Commonly reported psychological effects of MDMA include feeling states of empathy, compassion, acceptance, forgiveness, openness and caring (Adamson, 1985). MDMA appears to mitigate conditioned fear responses to perceived emotional threats, allowing patients to examine their own lives and interpersonal relationships from a position of security and love. Patients experience a state of reduced defensiveness that promotes self-disclosure and trust for several hours after ingestion, thereby strengthening the therapeutic alliance (Greer and Tolbert, 1990).
MDMA may be the prototype for a novel category of psychoactive drugs characterized as "enactogens," based on their unique psychological and pharmacological profile (Nichols and Oberlender, 1990). The descriptor enactogen, derived from the Latin root tactus (touch) and the Greek roots gen (to produce) and en (within), attempts to capture the apparent ability of these drugs to facilitate a patient's access to painful emotional states that are ordinarily heavily defended.
In addition to PTSD, a variety of other psychiatric difficulties including depression, anxiety, addiction, eating disorders and chronic interpersonal problems were reported to be safely and effectively treated with MDMA (Downing, 1986; Greer and Tolbert, 1990). These claims await corroboration from controlled, clinical studies.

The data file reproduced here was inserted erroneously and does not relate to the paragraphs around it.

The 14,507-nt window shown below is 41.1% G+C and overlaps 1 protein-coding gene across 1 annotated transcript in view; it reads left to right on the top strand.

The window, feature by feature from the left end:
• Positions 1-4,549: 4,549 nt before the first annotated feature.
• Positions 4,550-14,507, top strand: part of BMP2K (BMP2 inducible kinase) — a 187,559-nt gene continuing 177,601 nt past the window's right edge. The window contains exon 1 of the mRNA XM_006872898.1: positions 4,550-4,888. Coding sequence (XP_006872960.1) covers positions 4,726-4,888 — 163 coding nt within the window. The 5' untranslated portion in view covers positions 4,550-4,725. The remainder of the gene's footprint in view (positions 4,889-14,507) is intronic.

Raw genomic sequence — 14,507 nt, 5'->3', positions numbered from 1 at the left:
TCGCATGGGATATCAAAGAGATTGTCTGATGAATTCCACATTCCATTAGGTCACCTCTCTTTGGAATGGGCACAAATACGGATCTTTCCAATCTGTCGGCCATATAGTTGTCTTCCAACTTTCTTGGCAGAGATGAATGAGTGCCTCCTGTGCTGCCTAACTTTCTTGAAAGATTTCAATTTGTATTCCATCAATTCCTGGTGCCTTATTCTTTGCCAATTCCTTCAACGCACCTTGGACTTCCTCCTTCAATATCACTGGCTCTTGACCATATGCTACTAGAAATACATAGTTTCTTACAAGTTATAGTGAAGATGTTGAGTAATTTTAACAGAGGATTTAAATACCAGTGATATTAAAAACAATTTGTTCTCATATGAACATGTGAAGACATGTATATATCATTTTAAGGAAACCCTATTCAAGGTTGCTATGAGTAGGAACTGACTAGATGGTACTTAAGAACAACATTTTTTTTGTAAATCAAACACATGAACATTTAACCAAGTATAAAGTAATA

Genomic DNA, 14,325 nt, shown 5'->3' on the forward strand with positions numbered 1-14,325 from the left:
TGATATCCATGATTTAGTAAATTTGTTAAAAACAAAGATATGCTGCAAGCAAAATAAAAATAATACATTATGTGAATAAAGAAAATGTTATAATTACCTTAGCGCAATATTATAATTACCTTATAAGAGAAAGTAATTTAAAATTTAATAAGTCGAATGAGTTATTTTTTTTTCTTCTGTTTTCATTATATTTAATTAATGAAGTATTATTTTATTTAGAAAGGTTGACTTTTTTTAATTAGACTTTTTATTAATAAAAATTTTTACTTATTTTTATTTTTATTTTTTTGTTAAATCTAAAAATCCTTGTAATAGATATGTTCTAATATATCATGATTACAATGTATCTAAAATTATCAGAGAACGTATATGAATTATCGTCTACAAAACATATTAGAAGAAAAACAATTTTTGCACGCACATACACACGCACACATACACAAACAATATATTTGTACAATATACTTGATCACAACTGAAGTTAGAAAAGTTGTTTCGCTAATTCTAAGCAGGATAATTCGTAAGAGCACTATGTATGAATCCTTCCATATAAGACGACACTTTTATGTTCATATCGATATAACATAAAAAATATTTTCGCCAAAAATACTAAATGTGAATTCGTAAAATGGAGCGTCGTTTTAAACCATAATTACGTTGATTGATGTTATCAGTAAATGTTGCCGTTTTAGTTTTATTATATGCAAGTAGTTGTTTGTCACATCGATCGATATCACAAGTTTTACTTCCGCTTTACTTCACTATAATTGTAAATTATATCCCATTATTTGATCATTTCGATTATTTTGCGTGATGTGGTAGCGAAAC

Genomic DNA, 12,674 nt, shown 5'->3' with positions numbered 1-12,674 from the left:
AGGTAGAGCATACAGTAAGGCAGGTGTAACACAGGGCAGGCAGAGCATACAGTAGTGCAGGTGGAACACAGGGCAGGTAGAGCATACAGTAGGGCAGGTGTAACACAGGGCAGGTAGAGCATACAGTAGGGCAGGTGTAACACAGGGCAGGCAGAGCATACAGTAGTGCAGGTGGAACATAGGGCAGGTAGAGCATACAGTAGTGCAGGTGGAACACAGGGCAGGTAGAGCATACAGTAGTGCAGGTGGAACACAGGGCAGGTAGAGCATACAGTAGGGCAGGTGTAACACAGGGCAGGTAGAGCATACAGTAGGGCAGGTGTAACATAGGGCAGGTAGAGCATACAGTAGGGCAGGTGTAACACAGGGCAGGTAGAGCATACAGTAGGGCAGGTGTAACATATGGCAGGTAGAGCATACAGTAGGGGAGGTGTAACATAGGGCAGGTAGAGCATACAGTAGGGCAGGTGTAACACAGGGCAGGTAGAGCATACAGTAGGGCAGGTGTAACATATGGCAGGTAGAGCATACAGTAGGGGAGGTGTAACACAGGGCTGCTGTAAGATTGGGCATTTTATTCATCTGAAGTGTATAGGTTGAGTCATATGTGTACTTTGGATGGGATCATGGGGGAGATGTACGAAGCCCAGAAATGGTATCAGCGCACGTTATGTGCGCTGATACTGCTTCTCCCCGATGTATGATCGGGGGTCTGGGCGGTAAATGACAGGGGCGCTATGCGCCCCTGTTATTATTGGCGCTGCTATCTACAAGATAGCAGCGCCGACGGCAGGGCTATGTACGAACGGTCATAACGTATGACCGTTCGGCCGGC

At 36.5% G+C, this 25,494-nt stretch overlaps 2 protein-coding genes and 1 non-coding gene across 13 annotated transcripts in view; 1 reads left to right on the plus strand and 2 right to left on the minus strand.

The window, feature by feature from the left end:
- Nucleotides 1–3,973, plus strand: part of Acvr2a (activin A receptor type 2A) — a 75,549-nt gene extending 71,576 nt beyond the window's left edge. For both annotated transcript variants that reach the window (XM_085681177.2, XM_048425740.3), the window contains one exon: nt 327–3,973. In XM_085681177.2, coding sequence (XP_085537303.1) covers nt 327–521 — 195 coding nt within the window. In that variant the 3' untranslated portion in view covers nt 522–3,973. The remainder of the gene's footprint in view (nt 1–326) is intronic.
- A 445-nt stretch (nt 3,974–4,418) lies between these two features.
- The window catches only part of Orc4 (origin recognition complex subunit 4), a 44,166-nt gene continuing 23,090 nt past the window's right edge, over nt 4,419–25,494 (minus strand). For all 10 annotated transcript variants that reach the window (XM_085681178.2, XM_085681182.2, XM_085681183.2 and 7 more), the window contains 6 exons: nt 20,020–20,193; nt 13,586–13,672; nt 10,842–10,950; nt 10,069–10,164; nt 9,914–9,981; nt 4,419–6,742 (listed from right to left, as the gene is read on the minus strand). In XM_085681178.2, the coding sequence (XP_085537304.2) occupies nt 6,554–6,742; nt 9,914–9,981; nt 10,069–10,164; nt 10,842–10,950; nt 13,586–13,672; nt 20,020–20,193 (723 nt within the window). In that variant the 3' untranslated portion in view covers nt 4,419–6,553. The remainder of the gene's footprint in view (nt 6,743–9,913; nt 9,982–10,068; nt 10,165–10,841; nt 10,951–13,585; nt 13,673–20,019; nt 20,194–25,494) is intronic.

The widespread use of Ecstasy has direct and profound implications for psychiatry. The millions of youths ingesting unknown combinations of powerful drugs in conditions that are likely to accentuate adverse reactions and neurotoxicity is a daunting public health problem. The true extent of psychiatric morbidity associated with Ecstasy use remains to be determined. Presently, an empirically based foundation for guiding treatment decisions in Ecstasy-using patients does not exist and should be a focus of future investigation.
Likewise, MDMA's treatment efficacy and tolerability has not been empirically established. It is critical for psychiatrists to keep contexts of use in mind when evaluating both patients and the scientific literature. In some situations, MDMA appears to be a human neurotoxin while in others, a unique and useful medicine. Carefully designed prospective clinical experiments are needed for a truly objective evaluation of MDMA's risks and therapeutic potential.
Dr. Valentine is a fourth-year psychiatry resident in the Neuroscience Research Training Program at Yale University.